The Hermitage Charity Care Trust is a ‘care home’. People in care homes receive accommodation and nursing or personal care as a single package under one contractual agreement. CQC regulates both the premises and the care provided, and both were looked at during this inspection.
The Hermitage Charity Care Trust is situated in the market town of Uttoxeter and provides personal care for up to 30 females in one adapted building. The premises have been extended and modernised with all bedrooms now being on the ground floor. The care home was gifted in Trust to the ladies of Uttoxeter and is therefore only for females. At the time of our inspection, there were 28 females using the service. At our last comprehensive inspection in May 2016, the service was rated as Good with the Key Question Effective being rated as Requires Improvement. The service was found to be not consistently following the principles of the Mental Capacity Act (2005) and people were being unlawfully Deprived of their Liberty. This was a Breach of Regulation 13 of the Health and Social Care Act 2008 (Regulated Activities) Regulations 2014. A focused inspection took place in December 2016 and found that the provider had made the necessary improvements and the Key Question of Effective was rated as Good.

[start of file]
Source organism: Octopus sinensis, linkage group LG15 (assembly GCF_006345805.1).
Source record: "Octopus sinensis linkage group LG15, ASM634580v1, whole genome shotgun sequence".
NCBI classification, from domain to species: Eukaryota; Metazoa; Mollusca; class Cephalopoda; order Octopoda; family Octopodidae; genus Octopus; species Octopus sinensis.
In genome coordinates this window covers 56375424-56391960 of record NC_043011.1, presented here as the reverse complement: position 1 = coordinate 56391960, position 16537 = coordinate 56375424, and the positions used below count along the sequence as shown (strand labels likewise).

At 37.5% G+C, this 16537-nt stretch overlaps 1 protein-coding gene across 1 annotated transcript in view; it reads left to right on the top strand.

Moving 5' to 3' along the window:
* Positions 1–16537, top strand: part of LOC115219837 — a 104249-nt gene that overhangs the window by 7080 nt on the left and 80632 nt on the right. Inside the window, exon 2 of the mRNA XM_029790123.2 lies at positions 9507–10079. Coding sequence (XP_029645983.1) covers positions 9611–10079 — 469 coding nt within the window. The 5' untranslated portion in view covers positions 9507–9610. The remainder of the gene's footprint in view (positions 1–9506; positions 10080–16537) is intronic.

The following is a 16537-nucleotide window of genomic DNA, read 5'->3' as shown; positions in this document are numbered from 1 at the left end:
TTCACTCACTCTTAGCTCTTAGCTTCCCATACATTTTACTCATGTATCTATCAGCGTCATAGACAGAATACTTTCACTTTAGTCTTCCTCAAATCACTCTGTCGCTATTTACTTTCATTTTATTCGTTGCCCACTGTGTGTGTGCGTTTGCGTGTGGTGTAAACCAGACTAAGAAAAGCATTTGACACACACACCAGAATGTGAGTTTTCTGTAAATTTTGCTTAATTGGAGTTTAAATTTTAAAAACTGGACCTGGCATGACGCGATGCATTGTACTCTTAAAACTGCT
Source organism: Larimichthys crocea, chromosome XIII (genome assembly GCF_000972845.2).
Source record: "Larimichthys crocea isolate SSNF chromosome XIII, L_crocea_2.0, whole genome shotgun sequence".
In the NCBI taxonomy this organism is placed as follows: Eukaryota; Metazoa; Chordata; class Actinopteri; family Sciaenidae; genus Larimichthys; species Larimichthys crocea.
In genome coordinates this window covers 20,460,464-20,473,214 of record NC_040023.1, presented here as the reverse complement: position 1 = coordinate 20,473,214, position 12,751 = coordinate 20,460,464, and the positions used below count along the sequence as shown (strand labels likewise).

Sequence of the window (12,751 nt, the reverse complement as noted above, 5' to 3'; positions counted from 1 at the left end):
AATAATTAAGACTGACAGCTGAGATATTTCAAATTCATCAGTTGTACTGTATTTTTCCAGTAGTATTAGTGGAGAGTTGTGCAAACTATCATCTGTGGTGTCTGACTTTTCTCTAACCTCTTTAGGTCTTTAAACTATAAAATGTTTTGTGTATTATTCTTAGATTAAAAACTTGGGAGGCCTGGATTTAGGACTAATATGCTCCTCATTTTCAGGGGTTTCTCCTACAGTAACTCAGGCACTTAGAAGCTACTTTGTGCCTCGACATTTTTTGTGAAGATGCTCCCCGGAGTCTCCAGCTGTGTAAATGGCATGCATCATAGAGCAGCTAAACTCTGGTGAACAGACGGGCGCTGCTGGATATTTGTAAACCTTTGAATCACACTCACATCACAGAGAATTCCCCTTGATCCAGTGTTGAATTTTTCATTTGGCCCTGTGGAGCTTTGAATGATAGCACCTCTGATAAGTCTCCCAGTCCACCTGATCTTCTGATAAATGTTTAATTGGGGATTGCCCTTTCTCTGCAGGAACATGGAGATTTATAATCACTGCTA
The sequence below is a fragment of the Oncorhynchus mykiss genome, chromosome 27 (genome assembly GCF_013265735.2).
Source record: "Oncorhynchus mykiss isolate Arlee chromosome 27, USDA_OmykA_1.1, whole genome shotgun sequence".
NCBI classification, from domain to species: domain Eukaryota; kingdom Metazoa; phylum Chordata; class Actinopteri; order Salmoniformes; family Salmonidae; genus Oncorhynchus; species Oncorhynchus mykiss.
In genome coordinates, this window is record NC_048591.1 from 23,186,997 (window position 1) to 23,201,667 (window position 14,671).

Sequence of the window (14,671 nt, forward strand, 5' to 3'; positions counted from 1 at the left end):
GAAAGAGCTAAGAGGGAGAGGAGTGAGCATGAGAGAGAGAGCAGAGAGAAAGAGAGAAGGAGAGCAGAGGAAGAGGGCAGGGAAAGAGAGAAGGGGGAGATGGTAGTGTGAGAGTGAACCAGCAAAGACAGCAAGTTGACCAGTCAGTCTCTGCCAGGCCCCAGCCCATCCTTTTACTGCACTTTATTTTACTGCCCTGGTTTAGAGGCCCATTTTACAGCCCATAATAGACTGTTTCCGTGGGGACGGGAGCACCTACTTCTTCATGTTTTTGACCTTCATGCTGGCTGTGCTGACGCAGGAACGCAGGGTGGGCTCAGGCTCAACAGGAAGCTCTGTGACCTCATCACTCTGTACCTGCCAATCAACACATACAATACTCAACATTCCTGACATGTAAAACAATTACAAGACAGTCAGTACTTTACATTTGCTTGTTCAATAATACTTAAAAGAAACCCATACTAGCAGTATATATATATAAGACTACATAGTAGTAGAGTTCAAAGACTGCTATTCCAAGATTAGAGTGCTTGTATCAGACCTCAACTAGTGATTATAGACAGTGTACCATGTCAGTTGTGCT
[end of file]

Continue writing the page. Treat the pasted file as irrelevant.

At this inspection, the Key Question of Caring was still rated as Good. The Key Questions of Safe, Effective, Responsive and Well-Led has now changed to Requires Improvement.
There was a registered manager in post. A registered manager is a person who has registered with the Care Quality Commission to manage the service. Like registered providers, they are ‘registered persons’. Registered persons have legal responsibility for meeting the requirements in the Health and Social Care Act 2008 and associated Regulations about how the service is run.
There were enough staff to meet people’s needs but staff had not received up-to-date training. Care plans were not always personalised and people did not always receive care that was responsive to meet their needs. Risks were not appropriately assessed and planned for.